A retired Air Force veteran in Santa Barbara County has filed a lawsuit against Vandenberg Space Force Base, accusing its commander of denying him access to the installation last year over a 30-year-old child molestation conviction, according to federal court documents.
In a lawsuit filed May 12 in the U.S. District Court for the Central District of California, 75-year-old plaintiff Joseph Simonson accused Col. Robert A. Long, commanding officer of Vandenberg SFB, for denying access over the 1992 conviction.
Additionally, Simonson said Long denied access to “constitutionally” protected retirement benefits by preventing physical access to the base and without providing notice, according to the filing.
Simonson seeks a judgment giving him access to the base, attorneys’ fees and “other relief the court deems just and proper,” the lawsuit states.
Defendants in the lawsuit include Long, who is the current commanding officer of Space Launch Delta 30, which controls the base, and at least 10 unidentified John Does.
A spokeswoman for Space Launch Delta 30 did not comment on the lawsuit and referred to Vandenberg personnel at the main gate, who stated that expired retiree cards are usually the only reason why those veterans are denied access. An individual’s ban is base-specific, meaning that the retiree could access another installation, according to base personnel.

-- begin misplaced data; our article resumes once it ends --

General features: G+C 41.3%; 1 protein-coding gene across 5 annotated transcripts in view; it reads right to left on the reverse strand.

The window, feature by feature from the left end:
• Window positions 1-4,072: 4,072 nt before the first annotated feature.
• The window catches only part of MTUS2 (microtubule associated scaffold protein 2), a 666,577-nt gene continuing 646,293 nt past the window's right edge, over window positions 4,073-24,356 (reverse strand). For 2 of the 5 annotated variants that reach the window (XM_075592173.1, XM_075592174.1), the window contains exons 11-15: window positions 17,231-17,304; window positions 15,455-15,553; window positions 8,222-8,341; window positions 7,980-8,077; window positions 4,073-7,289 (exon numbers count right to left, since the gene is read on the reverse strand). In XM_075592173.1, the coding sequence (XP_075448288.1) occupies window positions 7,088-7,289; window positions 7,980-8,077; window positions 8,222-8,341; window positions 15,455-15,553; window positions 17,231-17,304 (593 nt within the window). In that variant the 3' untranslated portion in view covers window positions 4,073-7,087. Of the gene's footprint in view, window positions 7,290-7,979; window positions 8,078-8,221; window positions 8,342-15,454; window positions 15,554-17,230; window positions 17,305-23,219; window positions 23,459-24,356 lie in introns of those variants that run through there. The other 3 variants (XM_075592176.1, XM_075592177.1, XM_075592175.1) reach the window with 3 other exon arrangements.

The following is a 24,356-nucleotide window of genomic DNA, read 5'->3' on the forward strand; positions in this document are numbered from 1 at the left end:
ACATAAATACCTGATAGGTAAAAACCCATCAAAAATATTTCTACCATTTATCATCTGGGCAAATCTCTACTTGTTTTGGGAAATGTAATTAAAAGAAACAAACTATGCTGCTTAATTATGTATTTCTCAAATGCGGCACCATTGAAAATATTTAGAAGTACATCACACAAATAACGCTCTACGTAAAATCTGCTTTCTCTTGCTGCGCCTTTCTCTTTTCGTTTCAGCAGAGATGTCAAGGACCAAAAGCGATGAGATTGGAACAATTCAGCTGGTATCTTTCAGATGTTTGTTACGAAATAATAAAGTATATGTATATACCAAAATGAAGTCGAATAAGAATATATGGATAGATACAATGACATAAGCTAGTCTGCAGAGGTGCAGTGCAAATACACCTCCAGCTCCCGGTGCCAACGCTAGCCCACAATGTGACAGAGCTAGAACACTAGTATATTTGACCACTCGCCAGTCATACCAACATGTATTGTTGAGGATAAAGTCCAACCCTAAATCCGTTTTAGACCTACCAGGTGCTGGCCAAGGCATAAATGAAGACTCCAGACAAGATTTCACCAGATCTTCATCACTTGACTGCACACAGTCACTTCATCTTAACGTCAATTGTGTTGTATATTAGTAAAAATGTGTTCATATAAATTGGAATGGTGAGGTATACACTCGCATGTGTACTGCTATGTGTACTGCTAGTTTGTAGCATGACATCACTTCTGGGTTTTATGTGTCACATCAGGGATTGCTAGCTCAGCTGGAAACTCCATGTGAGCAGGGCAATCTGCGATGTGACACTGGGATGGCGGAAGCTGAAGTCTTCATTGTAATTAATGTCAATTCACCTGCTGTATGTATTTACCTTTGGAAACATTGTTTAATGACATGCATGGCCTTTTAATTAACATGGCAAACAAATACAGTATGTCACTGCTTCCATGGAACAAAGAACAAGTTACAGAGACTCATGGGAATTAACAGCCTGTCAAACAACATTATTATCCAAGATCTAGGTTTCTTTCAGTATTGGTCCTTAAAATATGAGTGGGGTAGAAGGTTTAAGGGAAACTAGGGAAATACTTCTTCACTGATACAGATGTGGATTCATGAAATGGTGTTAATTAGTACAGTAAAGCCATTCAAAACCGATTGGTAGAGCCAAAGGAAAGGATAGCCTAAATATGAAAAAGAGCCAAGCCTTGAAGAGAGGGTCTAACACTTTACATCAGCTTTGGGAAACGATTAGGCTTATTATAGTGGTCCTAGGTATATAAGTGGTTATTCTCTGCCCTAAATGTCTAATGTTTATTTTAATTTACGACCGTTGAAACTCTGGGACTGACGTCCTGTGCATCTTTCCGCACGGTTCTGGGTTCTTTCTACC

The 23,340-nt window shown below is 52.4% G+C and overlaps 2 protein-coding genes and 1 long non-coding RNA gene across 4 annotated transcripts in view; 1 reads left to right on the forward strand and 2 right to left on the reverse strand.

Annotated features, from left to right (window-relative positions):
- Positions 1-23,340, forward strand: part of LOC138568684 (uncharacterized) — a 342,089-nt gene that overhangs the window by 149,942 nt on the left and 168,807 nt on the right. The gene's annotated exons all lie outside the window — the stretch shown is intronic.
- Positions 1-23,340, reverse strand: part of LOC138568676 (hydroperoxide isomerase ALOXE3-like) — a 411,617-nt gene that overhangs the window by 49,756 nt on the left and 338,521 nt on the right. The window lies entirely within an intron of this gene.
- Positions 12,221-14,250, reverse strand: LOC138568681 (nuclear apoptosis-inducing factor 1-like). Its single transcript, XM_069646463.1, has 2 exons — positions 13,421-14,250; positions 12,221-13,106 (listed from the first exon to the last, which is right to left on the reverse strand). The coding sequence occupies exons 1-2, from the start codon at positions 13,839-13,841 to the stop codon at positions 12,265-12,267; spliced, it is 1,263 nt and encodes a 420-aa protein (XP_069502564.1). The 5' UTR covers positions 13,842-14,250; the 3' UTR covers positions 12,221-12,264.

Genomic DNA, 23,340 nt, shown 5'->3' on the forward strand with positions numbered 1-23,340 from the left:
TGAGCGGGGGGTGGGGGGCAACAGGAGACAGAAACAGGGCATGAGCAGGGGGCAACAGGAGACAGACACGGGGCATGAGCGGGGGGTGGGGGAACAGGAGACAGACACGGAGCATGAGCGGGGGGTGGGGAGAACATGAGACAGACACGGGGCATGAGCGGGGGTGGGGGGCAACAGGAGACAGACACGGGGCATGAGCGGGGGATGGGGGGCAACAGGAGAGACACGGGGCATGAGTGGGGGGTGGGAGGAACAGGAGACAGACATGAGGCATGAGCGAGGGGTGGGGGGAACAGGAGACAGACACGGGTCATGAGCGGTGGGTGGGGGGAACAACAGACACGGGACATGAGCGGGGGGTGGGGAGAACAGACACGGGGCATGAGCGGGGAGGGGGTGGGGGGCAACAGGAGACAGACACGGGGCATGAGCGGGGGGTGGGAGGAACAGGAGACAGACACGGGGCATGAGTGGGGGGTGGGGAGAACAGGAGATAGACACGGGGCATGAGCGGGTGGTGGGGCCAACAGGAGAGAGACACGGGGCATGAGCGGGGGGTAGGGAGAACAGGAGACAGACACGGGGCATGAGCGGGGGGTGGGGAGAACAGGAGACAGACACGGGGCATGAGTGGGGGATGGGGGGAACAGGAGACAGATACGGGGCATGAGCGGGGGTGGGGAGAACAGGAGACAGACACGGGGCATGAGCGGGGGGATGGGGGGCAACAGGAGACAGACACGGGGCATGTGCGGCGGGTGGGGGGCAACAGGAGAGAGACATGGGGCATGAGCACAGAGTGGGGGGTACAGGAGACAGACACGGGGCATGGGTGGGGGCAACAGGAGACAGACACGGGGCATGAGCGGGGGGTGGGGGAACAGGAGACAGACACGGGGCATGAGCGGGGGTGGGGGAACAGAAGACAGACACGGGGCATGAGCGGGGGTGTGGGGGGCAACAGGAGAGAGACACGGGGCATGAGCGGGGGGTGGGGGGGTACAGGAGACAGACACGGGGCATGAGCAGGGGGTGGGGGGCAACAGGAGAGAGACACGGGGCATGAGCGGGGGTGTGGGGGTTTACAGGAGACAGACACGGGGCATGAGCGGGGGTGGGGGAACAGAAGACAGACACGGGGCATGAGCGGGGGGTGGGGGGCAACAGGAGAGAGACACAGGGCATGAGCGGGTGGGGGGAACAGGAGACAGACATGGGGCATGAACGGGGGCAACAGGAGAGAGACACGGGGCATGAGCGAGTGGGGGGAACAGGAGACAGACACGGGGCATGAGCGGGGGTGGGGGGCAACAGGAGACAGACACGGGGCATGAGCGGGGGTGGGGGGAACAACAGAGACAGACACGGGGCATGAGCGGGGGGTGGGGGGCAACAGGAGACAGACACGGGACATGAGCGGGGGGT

The complaint stems from an incident at the base in October 2021, when Vandenberg personnel informed Simonson that he was no longer permitted to enter the base for any purpose, even for medical treatment for a recent diabetes diagnosis, according to court records.
Documents show Simonson attempted to enter the base for a medical appointment but was denied by Vandenberg security forces personnel, who told him that he was not allowed on base due to his “presence on California’s sex offender registry” for the conviction he received four years after retiring from the military.
Simonson said that he is a Vietnam War-era Air Force officer who retired at the rank of major and that his conviction had nothing to do with his military service.
In addition, Simonson said he had base access for nearly 30 years without incident after his conviction and even worked there as a defense contractor from 2005 until he retired in 2014, while holding a “secret” security clearance during that time, court records show.
Records also show that since retiring, Simonson had relied on access to Vandenberg Space Force Base, where he routinely purchased gasoline, clothing, groceries and obtained prescription drugs.
“Because many of these benefits are available only on military bases, retired service members must have physical access to those bases in order to obtain and exercise these benefits,” according to Janice Bellucci, his attorney. “This is particularly true of medical and dental care, for which ‘direct care’ is provided only at on-base military treatment facilities.”
“As for many years, [Simonson’s] access to Vandenberg SFB also became [his] most meaningful social outlet in retirement,” according to Bellucci.
Defendants have 60 days to respond to the lawsuit, according to records.
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